How to Solve Common Problems

How to Solve Common Problems

Many interior painting problems can be traced back to a handful of common problems. And when your time, supplies, and budget are in play, you want to get the job done right the first time. So to help things run smoothly, here’s the lowdown on common problems and how to solve them.

Poor Paint Adhesion

When a paint cracks or peels from an interior surface, it’s usually because of one of these causes:

  • Excessive glossiness of the underlying surface.
  • A dirty surface or a surface contaminated with sanding dust.



Water in the substrate behind the paint film is bad news for otherwise good work. Certain materials, such as ceiling tiles, contain water-soluble extractives that leach through the paint, creating dark brown water spots.


  • Identify the source of the moisture – such as a roof leak – and repair it.
  • Apply a stain-blocking primer to keep the water spot from continuing to bleed through. 
    • Note: These primers are available in solvent- and water-based formulations.
  • Paint the surface with an acrylic latex paint.


Picture framing or hat banding is a term for visible lines around the corners and sides of walls. It happens when too much time lapses between cutting borders and rolling the rest of the wall.



Mildew is a mold growth that thrives in warm, moist areas, such as a bathroom. It is usually green or gray in color, and can look like dirt. The challenge is that mildew cannot be removed or killed with just soap and water. And even mildew-resistant coatings won’t get rid of it, they’re designed to stop it from appearing on the surface of the coating. Mildew must be killed before you paint, or it will continue to grow.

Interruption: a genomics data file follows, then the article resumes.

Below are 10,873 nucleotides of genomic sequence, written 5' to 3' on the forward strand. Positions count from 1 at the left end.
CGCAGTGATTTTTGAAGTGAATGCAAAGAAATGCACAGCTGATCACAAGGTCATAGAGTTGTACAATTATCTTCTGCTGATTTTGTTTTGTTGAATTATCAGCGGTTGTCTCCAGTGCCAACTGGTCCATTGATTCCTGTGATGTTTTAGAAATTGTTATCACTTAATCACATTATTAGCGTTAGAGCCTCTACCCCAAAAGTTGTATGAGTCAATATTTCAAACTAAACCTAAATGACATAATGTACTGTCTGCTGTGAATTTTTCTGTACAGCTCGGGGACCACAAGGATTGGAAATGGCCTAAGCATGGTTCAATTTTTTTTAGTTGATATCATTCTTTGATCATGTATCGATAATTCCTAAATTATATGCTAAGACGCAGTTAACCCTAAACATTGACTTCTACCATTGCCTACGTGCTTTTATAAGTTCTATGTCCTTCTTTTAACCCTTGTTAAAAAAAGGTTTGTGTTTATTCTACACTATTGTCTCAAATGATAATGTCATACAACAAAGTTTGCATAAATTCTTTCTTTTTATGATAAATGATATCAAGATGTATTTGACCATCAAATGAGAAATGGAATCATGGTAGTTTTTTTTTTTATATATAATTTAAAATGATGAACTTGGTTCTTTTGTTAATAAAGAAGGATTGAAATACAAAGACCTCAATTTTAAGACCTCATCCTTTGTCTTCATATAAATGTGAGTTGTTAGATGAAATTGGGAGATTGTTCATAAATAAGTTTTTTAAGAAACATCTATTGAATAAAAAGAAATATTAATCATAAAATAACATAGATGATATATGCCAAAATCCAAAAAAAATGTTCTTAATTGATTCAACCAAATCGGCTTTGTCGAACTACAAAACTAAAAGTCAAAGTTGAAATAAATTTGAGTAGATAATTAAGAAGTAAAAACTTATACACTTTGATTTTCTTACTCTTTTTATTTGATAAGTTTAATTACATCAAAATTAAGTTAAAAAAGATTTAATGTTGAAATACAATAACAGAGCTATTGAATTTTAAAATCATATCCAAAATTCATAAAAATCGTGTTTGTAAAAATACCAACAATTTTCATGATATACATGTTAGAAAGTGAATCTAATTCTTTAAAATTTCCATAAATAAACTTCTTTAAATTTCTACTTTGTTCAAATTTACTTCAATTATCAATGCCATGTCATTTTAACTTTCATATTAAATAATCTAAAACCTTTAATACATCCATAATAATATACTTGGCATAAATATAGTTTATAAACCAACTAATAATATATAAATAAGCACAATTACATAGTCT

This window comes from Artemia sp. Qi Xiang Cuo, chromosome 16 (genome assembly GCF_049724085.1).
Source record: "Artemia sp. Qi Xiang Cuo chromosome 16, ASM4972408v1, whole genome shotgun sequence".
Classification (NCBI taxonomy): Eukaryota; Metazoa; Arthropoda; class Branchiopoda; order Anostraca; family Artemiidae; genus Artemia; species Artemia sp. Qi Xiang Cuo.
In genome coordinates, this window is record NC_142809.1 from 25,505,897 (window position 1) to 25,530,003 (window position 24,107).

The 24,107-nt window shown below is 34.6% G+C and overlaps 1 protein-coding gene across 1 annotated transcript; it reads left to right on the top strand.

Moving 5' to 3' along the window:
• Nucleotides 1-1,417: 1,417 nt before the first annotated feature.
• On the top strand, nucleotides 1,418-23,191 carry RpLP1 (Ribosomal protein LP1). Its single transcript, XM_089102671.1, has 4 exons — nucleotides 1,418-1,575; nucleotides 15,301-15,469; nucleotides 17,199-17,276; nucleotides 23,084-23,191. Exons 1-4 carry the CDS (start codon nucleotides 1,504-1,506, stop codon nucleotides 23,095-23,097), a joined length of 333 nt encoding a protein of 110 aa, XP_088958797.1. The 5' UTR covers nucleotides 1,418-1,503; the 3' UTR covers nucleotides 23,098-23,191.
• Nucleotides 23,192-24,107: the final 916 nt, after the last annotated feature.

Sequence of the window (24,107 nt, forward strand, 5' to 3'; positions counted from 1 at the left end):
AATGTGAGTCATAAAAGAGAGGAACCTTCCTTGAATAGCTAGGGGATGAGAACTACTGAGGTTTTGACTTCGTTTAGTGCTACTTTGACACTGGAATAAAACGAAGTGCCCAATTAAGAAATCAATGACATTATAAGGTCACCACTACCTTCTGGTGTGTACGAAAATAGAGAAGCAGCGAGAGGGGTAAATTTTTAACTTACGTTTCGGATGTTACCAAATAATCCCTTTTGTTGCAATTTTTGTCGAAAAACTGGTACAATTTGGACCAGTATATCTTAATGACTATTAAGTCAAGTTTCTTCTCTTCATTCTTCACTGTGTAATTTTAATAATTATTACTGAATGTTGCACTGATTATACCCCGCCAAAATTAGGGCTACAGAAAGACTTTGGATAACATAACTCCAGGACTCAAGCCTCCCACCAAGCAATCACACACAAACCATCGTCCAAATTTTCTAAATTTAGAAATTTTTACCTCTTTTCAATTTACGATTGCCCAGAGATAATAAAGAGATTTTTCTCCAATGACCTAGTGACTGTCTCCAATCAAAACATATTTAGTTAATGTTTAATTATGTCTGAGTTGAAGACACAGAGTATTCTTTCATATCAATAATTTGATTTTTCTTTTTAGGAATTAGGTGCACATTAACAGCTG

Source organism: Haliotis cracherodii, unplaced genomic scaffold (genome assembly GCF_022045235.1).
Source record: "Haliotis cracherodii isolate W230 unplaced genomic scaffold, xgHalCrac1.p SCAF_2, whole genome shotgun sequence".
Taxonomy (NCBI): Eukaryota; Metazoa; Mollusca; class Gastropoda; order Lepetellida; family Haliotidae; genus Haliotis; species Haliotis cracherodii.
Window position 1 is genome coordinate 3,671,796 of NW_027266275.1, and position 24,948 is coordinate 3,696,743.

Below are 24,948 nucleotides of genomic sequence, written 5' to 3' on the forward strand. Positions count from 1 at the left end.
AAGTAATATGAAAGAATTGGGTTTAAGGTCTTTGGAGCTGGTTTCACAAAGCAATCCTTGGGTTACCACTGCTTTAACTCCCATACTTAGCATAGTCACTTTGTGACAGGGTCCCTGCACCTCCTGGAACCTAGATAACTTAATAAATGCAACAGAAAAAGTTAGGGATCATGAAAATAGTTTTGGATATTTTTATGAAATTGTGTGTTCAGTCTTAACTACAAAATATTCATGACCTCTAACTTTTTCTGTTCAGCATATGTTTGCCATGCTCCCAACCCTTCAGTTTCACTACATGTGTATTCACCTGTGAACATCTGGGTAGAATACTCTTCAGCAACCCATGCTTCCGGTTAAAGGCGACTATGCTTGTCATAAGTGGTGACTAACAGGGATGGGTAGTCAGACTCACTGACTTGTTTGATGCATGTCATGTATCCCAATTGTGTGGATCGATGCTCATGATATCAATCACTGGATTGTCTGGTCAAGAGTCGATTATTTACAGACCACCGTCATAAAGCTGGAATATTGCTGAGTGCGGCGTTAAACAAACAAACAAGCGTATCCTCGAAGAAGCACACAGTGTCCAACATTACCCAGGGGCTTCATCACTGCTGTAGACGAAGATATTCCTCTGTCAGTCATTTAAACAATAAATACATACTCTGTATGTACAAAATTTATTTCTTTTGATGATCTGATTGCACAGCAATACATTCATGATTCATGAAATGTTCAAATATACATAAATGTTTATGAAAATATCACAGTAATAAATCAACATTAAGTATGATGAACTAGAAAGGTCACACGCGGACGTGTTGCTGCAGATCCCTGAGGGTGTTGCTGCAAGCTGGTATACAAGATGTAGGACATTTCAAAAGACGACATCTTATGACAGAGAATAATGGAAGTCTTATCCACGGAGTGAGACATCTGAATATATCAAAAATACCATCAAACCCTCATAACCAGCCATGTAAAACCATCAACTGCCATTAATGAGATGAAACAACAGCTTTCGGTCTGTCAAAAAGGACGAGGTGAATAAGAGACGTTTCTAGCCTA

• Scrub the surface with a commercial mildew remover, or a solution of one part liquid chlorine bleach to three parts water.
  • Rinse thoroughly and avoid contact with skin or eyes.
  • Choose a coating with a mildew-resistant finish.

Tip: Use Valspar Signature 100% Acrylic Paint + Primer or Valspar Ultra 100% Acrylic Paint + Primer – they both protect against mildew growth on the dried coating.


Mud cracking appears as tiny hairline cracks in the painted surface, similar to the look of cracked mud in a dry river bed. The problem can occur when applying paint too heavily, or painting when the air or surface temperature is too cold.

The solution depends on the severity of the cracking:


Poor hide can happen because of low paint quality, cheap applicators, or overspreading paint. The downsides are self-explanatory, and since a client settling on the perfect color can take long enough, you shouldn’t take any chances with the end result.


  • Use premium quality paint with high quantities of hiding pigments.
  • Use quality brushes and rollers.
  • Follow label instructions on coverage and adjust for surface porosity – a porous surface will absorb paint at an uneven rate.
  • If changing color dramatically, the job will benefit from a specialty, high-hiding primer.
  • Seal bare wood and drywall with primer before painting.


Surfaces with inconsistent porosity like wood or drywall can throw a wrench into the works, especially when it comes to sheen uniformity. Surfaces like this make primer all the more important, because they seal the surface and create uniform porosity.


High-quality paint is recommended to achieve the best look after primer has been applied.